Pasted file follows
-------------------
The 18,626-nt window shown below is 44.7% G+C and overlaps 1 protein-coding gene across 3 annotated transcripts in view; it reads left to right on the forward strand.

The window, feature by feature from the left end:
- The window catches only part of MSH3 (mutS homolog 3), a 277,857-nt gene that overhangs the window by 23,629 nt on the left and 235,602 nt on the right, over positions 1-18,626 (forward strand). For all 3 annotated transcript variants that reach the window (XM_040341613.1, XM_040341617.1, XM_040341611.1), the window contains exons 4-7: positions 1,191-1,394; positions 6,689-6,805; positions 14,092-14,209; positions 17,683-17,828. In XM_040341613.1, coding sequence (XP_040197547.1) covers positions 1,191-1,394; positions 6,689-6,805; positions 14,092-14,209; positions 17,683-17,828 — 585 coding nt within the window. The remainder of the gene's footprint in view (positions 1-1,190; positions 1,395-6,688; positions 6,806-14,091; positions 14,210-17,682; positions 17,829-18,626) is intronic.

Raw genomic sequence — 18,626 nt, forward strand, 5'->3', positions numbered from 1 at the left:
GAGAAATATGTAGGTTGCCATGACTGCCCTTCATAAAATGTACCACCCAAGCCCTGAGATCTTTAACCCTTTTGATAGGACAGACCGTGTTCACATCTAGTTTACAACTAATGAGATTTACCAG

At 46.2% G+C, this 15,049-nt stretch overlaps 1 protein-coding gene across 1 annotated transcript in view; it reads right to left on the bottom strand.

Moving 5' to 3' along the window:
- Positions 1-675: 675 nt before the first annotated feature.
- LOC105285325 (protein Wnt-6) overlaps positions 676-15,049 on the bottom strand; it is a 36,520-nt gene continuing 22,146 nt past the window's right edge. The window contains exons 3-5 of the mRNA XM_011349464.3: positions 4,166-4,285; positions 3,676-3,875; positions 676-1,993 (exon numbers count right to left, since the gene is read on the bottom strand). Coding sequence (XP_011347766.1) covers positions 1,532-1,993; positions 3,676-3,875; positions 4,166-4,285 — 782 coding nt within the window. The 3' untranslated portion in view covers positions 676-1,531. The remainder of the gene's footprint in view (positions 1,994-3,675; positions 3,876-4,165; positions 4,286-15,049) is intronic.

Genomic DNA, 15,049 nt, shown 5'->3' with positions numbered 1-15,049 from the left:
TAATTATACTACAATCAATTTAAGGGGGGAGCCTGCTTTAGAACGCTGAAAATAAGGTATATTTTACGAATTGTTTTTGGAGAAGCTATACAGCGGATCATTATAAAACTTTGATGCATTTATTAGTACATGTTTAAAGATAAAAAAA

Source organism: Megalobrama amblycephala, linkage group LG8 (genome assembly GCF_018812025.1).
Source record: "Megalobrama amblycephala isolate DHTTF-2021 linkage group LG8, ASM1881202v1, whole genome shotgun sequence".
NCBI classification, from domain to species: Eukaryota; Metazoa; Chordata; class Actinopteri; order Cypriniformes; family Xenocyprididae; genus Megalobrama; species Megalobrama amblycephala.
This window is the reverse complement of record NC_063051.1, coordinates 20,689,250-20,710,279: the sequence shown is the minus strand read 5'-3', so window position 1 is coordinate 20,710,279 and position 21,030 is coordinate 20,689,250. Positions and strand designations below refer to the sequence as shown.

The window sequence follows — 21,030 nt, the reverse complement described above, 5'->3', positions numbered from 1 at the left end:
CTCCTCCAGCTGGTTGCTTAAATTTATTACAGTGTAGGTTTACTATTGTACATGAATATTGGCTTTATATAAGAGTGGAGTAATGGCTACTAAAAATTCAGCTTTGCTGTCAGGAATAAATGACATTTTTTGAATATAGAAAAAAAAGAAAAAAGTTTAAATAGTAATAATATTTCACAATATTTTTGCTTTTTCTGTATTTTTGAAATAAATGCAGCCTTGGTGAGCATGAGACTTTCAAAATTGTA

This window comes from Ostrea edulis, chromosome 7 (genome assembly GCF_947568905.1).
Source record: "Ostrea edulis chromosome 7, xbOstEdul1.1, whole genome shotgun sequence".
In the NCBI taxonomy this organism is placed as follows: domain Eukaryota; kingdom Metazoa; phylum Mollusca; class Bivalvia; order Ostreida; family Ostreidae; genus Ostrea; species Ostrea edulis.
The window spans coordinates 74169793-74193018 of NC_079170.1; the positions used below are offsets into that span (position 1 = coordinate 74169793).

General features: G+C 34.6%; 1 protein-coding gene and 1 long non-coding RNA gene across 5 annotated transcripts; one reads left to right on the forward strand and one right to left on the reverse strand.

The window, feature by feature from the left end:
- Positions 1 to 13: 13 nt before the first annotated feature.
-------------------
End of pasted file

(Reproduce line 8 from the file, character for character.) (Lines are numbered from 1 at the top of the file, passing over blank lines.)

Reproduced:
- Positions 1-675: 675 nt before the first annotated feature.